The trade restrictiveness index : an application to Mexican agriculture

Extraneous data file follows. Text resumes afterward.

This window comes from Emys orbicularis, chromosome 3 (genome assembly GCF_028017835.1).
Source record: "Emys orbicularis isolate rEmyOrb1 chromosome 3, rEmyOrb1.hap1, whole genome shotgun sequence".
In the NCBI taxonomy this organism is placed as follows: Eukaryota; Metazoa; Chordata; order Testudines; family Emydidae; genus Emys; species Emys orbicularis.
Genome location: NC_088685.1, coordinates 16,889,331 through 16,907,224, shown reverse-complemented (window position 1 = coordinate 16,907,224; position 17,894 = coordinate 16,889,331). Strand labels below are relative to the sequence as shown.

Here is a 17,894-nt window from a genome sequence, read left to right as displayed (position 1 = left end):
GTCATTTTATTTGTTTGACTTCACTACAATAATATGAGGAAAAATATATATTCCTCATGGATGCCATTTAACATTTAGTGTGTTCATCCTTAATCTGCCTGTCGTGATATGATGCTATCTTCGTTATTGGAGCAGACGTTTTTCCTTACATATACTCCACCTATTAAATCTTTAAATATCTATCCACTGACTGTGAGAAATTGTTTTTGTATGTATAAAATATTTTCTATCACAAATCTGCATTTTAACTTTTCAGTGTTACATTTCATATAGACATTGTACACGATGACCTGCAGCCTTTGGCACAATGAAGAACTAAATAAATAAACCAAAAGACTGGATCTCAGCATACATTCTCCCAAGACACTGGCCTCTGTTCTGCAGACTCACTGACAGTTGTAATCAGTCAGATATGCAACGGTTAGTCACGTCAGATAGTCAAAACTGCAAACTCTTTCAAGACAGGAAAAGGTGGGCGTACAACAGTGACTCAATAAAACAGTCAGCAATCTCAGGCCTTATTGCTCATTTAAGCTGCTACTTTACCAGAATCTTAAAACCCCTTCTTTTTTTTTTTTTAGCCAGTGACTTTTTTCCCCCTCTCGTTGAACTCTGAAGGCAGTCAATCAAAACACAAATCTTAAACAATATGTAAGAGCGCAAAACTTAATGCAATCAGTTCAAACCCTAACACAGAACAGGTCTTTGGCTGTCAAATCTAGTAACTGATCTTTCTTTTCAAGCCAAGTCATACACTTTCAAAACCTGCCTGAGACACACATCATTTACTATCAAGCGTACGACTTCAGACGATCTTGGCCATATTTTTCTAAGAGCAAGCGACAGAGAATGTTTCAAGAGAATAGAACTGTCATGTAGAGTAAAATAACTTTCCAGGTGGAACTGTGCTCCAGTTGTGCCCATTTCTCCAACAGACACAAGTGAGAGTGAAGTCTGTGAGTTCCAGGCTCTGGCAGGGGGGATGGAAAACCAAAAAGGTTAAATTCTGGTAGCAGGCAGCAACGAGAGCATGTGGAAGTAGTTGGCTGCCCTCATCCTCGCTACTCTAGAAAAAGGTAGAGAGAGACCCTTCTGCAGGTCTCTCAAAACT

Agricultural markets in Mexico, as elsewhere, are distorted by domestic subsidies as well as international trade policies. To measure domestic distortions in agriculture and compare them internationally, analysts have used"producer subsidy equivalent"(a production-share weighted average of producer subsidies) and"consumer subsidy equivalent"indices, as well as the familiar trade-weighted averages of tariffs and tariff equivalents of quotas. All these indices lack a theoretical foundation, as is well-known. Moreover, in the absence of a connection between the three partial indices of consumption, production, and trade distortion, inferences about the trade restrictiveness of all three policies are illegitimate. This paper allies a new concept, the trade restrictiveness index (TRI), to the evaluation of Mexican agricultural reform from 1985 to 1989. It demonstrates the feasibility of the new method and its theoretical and practical advantages over standard techniques, while at the same time providing an assessment of a particularly significant reform episode.
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